Is it in the nature of the transaction? Is the act of delivering or withholding a commission to be considered as a mere political act belonging to the Executive department alone, for the performance of which entire confidence is placed by our Constitution in the Supreme Executive, and for any misconduct respecting which the injured individual has no remedy?
That there may be such cases is not to be questioned. By the act concerning invalids, passed in June, , the Secretary at War is ordered to place on the pension list all persons whose names are contained in a report previously made by him to Congress. If he should refuse to do so, would the wounded veteran be without remedy? Is it to be contended that where the law, in precise terms, directs the performance of an act in which an individual is interested, the law is incapable of securing obedience to its mandate?
Is it on account of the character of the person against whom the complaint is made? Is it to be contended that the heads of departments are not amenable to the laws of their country? Whatever the practice on particular occasions may be, the theory of this principle will certainly never be maintained. After stating that personal injury from the King to a subject is presumed to be impossible, Blackstone, Vol.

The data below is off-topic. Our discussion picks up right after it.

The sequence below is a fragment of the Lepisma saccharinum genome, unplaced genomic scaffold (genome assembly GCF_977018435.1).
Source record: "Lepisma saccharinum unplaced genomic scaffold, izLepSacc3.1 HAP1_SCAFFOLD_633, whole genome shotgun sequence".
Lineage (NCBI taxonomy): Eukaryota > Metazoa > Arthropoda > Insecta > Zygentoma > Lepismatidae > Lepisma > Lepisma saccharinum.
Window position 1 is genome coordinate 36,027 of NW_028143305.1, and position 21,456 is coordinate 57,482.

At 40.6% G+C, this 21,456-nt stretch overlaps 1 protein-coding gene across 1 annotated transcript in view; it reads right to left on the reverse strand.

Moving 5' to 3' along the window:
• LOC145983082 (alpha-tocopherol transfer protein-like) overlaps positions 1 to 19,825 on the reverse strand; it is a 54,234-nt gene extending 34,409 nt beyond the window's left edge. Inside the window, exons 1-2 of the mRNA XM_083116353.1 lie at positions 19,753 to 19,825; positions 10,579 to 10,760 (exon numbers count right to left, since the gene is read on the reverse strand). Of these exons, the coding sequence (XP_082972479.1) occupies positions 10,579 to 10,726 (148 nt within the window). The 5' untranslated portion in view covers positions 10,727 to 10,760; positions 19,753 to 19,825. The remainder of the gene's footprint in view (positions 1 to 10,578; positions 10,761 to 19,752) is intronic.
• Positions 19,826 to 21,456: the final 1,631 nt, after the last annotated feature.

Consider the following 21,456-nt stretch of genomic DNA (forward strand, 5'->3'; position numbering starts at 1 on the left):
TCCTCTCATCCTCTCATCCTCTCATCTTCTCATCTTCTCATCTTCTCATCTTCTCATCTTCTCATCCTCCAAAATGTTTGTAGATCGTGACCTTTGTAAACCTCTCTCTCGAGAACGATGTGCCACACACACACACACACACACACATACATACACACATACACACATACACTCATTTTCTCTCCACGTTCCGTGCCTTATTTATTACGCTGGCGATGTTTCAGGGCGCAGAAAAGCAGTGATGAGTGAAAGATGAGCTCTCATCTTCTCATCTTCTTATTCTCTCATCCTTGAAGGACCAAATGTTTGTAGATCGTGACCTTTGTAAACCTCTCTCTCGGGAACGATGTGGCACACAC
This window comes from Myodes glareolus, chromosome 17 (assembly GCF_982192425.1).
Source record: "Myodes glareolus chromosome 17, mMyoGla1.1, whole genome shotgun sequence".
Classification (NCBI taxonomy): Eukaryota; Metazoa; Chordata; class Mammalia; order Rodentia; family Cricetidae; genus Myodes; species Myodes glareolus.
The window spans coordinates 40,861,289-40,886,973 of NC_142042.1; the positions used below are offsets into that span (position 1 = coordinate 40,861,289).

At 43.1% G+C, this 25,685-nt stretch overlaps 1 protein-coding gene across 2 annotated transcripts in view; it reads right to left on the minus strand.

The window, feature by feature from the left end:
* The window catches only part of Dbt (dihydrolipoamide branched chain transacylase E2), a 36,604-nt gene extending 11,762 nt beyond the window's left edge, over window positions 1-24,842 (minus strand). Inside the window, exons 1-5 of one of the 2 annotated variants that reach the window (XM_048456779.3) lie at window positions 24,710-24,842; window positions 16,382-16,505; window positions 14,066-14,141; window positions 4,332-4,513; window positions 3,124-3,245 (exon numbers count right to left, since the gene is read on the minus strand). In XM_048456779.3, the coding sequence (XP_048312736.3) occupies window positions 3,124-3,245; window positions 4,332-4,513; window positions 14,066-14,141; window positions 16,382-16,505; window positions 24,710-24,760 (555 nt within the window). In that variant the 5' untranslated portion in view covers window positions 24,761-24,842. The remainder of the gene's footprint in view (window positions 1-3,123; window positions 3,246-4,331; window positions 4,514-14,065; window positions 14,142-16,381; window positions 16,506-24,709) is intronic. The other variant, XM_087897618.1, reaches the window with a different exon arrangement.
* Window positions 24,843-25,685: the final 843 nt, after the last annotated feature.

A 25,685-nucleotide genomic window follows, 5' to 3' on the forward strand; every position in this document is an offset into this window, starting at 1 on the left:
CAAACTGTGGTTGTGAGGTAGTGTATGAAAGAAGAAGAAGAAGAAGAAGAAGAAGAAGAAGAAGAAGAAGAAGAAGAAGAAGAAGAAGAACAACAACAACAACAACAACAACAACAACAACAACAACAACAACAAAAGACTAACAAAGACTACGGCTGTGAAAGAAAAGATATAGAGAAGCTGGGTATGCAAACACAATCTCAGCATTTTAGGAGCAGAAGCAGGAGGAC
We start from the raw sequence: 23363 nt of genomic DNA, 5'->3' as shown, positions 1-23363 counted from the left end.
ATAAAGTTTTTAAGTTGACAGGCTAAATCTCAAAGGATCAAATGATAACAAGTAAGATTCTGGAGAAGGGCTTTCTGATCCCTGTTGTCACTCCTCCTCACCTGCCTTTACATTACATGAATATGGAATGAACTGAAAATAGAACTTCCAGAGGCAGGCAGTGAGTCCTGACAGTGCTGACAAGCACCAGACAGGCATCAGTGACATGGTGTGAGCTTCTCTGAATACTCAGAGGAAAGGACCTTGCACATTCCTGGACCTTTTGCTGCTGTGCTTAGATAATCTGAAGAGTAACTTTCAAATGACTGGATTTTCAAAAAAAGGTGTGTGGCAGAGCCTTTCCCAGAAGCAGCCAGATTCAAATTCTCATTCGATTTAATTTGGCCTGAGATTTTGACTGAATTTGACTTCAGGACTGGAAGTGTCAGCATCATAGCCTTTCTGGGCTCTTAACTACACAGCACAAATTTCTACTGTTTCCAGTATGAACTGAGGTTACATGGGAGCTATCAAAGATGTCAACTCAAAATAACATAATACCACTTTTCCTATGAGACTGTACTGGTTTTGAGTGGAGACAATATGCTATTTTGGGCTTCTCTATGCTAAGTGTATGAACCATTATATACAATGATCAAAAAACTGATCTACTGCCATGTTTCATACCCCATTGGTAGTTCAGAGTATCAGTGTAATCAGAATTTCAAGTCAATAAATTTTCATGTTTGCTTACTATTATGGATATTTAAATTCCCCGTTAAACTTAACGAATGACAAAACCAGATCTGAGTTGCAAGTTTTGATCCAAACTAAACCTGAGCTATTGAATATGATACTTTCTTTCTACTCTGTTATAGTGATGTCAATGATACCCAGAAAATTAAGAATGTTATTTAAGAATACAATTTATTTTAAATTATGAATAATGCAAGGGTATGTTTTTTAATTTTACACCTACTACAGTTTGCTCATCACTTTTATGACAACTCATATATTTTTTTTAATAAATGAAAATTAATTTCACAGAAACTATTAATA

It is further enacted that all patents shall be countersigned by the Secretary of State, and recorded in his office. If the Secretary of State should choose to withhold this patent, or, the patent being lost, should refuse a copy of it, can it be imagined that the law furnishes to the injured person no remedy?
It is not believed that any person whatever would attempt to maintain such a proposition. It follows, then, that the question whether the legality of an act of the head of a department be examinable in a court of justice or not must always depend on the nature of that act. If some acts be examinable and others not, there must be some rule of law to guide the Court in the exercise of its jurisdiction.
In some instances, there may be difficulty in applying the rule to particular cases; but there cannot, it is believed, be much difficulty in laying down the rule. By the Constitution of the United States, the President is invested with certain important political powers, in the Page 5 U. To aid him in the performance of these duties, he is authorized to appoint certain officers, who act by his authority and in conformity with his orders.
In such cases, their acts are his acts; and whatever opinion may be entertained of the manner in which executive discretion may be used, still there exists, and can exist, no power to control that discretion. The subjects are political. They respect the nation, not individual rights, and, being entrusted to the Executive, the decision of the Executive is conclusive. The application of this remark will be perceived by adverting to the act of Congress for establishing the Department of Foreign Affairs.